Brewers President of Baseball Operations David Stearns has often described his strategy for the club as a three-fold approach: acquire, develop, and retain talent.
Under Stearns, the organization has excelled on the acquisition and development fronts. Since 2017, they have finished above .500 in four of five seasons, cracked the 95-win mark twice, and made four consecutive postseason appearances. They have produced a three-headed monster atop their rotation in Corbin Burnes, Brandon Woodruff, and Freddy Peralta and built one of the best late-inning duos in baseball in Josh Hader and Devin Williams.
In terms of retaining talent, the Brewers extended Christian Yelich on the largest contract in franchise history and locked up Peralta prior to his 2021 breakout. However, many are wondering what moves might be coming next for some of the organization’s other core players. As such, it was only natural when MLB Trade Rumors recently discussed if Burnes could be the next to ink a deal to remain in Milwaukee long-term.
Burnes, who is entering his age-27 season, is under club control through the 2024 season through arbitration. The right-hander recently won the National League ERA title and Cy Young Award after crafting one of the best seasons for a starting pitcher in franchise history. Among Brewers starters to throw at least 150 innings in a season, Burnes’ award-winning campaign ranks first in FIP (1.63), strikeout rate (35.6%), and home runs allowed per nine innings (0.38). It ranks second in ERA (2.43), strikeout to walk ratio (6.88), and fWAR (7.5).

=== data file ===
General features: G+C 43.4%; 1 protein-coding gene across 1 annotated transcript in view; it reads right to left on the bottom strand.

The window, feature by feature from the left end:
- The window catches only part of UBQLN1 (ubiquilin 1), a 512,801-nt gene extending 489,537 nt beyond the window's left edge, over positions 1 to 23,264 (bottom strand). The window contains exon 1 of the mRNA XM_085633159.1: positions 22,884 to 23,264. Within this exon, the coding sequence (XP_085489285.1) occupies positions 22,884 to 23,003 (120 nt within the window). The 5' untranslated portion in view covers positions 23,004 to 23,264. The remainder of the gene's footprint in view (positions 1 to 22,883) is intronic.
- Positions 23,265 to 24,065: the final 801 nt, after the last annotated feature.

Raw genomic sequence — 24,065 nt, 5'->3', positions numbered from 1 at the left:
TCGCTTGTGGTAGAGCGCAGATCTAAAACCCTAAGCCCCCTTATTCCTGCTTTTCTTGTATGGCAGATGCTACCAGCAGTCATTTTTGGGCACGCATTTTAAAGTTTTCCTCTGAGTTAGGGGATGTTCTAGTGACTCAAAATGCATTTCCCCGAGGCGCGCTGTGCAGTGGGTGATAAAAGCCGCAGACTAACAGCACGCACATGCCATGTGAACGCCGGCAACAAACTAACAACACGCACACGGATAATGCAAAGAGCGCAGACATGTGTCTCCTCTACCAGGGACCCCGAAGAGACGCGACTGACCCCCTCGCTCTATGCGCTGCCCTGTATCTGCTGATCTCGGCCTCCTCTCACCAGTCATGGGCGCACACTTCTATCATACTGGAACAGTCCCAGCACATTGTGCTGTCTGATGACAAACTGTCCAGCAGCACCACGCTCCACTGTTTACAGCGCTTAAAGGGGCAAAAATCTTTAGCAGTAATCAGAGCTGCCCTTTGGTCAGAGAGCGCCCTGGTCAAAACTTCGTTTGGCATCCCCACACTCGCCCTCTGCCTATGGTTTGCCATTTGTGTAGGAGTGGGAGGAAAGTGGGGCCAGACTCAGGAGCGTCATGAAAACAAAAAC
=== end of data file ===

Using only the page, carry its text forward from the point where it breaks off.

MLB Trade Rumors opined that extending Burnes should be a priority for the Brewers and that they should pony up the money to get it done. Indeed, the Brewers may have already gauged Burnes’ interest in remaining with the organization long-term, and if they haven’t, they should do so post-lockout.
However, it’s best to assume that the two parties will not come together on a deal. In fact, extending Burnes should not be at or near the top of Stearns and General Manager Matt Arnold’s to-do list.
After his dominant 2021 campaign, Burnes would (and should) be asking for plenty of money. Whether he would be worth a large contract is not an issue. Nearly all of Burnes’ ERA estimators and advanced metrics were even better than his league-leading ERA. His arsenal consists of five plus pitches, including an elite cutter, curveball, and slider, the former of which sits in the upper 90s on the radar gun. The 27-year-old’s talent and dominance on the mound are legit.
However, Burnes’ camp would likely point to those same attributes and encourage him to go year-to-year in arbitration and then hit free agency in search of a lucrative deal. If the right-hander continues to post strong numbers and reaches the open market just as he turns 30 years old, he could secure a deal that approaches Gerrit Cole’s record-setting contract for a pitcher.
What about the Brewers’ perspective? Depending on their budget moving forward, the front office may have to decide if extending a player already under club control for a few more years is truly the best use of their financial resources.